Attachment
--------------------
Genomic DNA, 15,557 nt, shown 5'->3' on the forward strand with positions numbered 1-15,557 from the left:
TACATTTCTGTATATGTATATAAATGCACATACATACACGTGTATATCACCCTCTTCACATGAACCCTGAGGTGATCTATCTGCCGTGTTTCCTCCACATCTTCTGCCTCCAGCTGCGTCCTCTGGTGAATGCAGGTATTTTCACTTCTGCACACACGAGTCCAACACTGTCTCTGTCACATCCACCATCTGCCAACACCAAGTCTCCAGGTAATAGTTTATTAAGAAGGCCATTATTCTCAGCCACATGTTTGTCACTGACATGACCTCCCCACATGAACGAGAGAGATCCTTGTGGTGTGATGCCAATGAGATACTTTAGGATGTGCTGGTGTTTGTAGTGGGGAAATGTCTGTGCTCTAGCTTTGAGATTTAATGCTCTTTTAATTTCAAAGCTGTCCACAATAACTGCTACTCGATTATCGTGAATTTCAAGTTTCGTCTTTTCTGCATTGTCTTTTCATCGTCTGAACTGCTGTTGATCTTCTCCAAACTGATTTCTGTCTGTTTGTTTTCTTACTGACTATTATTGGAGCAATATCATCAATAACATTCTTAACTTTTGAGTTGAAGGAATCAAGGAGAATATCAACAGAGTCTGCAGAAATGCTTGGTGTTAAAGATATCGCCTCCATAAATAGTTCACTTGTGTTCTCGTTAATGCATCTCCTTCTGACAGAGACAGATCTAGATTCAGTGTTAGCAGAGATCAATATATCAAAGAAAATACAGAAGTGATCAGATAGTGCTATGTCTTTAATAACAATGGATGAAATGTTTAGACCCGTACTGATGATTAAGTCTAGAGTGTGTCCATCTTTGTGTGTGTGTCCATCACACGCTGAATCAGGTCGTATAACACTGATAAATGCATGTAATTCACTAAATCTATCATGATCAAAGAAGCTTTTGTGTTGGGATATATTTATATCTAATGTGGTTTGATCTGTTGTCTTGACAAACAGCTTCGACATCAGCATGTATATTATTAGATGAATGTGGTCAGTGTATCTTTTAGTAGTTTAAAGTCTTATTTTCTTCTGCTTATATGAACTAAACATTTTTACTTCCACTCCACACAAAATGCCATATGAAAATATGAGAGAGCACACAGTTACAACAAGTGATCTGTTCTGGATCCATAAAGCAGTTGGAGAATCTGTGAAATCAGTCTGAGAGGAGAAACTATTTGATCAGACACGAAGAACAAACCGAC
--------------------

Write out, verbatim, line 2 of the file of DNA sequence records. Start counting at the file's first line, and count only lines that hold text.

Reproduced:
TACATTTCTGTATATGTATATAAATGCACATACATACACGTGTATATCACCCTCTTCACATGAACCCTGAGGTGATCTATCTGCCGTGTTTCCTCCACATCTTCTGCCTCCAGCTGCGTCCTCTGGTGAATGCAGGTATTTTCACTTCTGCACACACGAGTCCAACACTGTCTCTGTCACATCCACCATCTGCCAACACCAAGTCTCCAGGTAATAGTTTATTAAGAAGGCCATTATTCTCAGCCACATGTTTGTCACTGACATGACCTCCCCACATGAACGAGAGAGATCCTTGTGGTGTGATGCCAATGAGATACTTTAGGATGTGCTGGTGTTTGTAGTGGGGAAATGTCTGTGCTCTAGCTTTGAGATTTAATGCTCTTTTAATTTCAAAGCTGTCCACAATAACTGCTACTCGATTATCGTGAATTTCAAGTTTCGTCTTTTCTGCATTGTCTTTTCATCGTCTGAACTGCTGTTGATCTTCTCCAAACTGATTTCTGTCTGTTTGTTTTCTTACTGACTATTATTGGAGCAATATCATCAATAACATTCTTAACTTTTGAGTTGAAGGAATCAAGGAGAATATCAACAGAGTCTGCAGAAATGCTTGGTGTTAAAGATATCGCCTCCATAAATAGTTCACTTGTGTTCTCGTTAATGCATCTCCTTCTGACAGAGACAGATCTAGATTCAGTGTTAGCAGAGATCAATATATCAAAGAAAATACAGAAGTGATCAGATAGTGCTATGTCTTTAATAACAATGGATGAAATGTTTAGACCCGTACTGATGATTAAGTCTAGAGTGTGTCCATCTTTGTGTGTGTGTCCATCACACGCTGAATCAGGTCGTATAACACTGATAAATGCATGTAATTCACTAAATCTATCATGATCAAAGAAGCTTTTGTGTTGGGATATATTTATATCTAATGTGGTTTGATCTGTTGTCTTGACAAACAGCTTCGACATCAGCATGTATATTATTAGATGAATGTGGTCAGTGTATCTTTTAGTAGTTTAAAGTCTTATTTTCTTCTGCTTATATGAACTAAACATTTTTACTTCCACTCCACACAAAATGCCATATGAAAATATGAGAGAGCACACAGTTACAACAAGTGATCTGTTCTGGATCCATAAAGCAGTTGGAGAATCTGTGAAATCAGTCTGAGAGGAGAAACTATTTGATCAGACACGAAGAACAAACCGAC